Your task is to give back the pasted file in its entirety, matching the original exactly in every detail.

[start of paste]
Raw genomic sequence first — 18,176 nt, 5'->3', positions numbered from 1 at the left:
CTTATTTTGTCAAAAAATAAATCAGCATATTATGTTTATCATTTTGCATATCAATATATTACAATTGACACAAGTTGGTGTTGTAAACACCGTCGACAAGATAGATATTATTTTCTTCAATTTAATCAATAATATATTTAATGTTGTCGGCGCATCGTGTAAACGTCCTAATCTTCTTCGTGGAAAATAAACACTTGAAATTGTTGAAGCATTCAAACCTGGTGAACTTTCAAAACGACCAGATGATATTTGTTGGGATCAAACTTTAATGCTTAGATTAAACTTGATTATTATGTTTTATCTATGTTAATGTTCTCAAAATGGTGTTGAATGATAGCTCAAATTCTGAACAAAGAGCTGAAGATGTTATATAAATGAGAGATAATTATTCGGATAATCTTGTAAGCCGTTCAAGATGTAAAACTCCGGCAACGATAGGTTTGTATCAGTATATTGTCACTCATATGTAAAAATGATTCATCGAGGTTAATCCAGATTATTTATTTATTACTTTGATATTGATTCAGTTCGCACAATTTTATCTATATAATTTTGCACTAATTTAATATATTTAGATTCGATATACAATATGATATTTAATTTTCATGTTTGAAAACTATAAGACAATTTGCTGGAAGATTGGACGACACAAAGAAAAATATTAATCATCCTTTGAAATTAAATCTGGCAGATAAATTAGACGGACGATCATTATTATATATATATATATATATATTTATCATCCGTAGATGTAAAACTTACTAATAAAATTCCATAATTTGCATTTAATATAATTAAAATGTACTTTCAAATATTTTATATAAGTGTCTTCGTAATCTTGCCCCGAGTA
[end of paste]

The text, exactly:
Raw genomic sequence first — 18,176 nt, 5'->3', positions numbered from 1 at the left:
CTTATTTTGTCAAAAAATAAATCAGCATATTATGTTTATCATTTTGCATATCAATATATTACAATTGACACAAGTTGGTGTTGTAAACACCGTCGACAAGATAGATATTATTTTCTTCAATTTAATCAATAATATATTTAATGTTGTCGGCGCATCGTGTAAACGTCCTAATCTTCTTCGTGGAAAATAAACACTTGAAATTGTTGAAGCATTCAAACCTGGTGAACTTTCAAAACGACCAGATGATATTTGTTGGGATCAAACTTTAATGCTTAGATTAAACTTGATTATTATGTTTTATCTATGTTAATGTTCTCAAAATGGTGTTGAATGATAGCTCAAATTCTGAACAAAGAGCTGAAGATGTTATATAAATGAGAGATAATTATTCGGATAATCTTGTAAGCCGTTCAAGATGTAAAACTCCGGCAACGATAGGTTTGTATCAGTATATTGTCACTCATATGTAAAAATGATTCATCGAGGTTAATCCAGATTATTTATTTATTACTTTGATATTGATTCAGTTCGCACAATTTTATCTATATAATTTTGCACTAATTTAATATATTTAGATTCGATATACAATATGATATTTAATTTTCATGTTTGAAAACTATAAGACAATTTGCTGGAAGATTGGACGACACAAAGAAAAATATTAATCATCCTTTGAAATTAAATCTGGCAGATAAATTAGACGGACGATCATTATTATATATATATATATATATATTTATCATCCGTAGATGTAAAACTTACTAATAAAATTCCATAATTTGCATTTAATATAATTAAAATGTACTTTCAAATATTTTATATAAGTGTCTTCGTAATCTTGCCCCGAGTA